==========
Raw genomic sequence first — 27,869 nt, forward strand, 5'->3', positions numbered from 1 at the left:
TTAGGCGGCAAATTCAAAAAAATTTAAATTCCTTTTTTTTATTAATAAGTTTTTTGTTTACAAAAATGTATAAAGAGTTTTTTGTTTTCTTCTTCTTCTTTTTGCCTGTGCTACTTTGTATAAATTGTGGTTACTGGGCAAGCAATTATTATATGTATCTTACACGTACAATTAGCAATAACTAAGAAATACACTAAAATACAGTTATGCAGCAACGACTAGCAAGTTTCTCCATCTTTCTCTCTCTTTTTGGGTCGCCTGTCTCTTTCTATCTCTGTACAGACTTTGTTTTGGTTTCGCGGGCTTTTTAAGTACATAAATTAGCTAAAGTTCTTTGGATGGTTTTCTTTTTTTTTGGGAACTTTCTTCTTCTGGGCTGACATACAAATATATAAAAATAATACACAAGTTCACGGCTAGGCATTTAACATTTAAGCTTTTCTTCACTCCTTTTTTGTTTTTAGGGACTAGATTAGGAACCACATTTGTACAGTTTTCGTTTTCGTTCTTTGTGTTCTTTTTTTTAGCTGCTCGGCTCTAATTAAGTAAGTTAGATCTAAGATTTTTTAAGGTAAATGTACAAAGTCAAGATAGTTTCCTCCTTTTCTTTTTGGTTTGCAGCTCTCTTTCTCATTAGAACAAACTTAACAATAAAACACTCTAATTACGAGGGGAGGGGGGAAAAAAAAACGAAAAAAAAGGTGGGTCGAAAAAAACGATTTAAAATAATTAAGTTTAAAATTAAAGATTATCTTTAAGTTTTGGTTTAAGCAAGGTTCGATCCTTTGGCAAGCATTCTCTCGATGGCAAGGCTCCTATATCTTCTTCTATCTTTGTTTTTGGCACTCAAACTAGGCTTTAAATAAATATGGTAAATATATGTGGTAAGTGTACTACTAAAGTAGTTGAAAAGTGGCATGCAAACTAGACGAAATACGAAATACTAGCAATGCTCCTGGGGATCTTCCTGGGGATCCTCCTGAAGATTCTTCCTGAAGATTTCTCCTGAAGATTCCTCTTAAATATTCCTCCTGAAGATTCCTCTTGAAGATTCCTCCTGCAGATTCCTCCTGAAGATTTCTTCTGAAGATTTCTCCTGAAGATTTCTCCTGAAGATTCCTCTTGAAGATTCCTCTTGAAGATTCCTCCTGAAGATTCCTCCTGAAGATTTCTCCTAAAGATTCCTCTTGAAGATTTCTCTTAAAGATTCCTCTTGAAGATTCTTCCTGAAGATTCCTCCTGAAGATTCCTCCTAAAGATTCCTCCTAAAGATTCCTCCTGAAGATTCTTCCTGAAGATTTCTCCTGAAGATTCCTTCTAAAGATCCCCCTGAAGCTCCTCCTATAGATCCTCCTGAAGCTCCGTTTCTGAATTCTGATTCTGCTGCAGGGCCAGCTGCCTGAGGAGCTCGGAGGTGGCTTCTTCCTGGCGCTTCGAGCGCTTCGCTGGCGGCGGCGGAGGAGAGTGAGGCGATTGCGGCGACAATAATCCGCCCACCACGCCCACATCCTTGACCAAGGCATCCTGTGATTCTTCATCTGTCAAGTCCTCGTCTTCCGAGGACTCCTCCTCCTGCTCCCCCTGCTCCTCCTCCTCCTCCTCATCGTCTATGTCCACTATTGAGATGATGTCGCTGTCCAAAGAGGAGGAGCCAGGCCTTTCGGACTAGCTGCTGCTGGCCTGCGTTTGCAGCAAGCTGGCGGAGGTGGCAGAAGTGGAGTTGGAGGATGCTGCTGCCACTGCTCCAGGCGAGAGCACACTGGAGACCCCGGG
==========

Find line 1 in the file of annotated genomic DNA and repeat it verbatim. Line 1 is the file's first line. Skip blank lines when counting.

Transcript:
Raw genomic sequence first — 27,869 nt, forward strand, 5'->3', positions numbered from 1 at the left: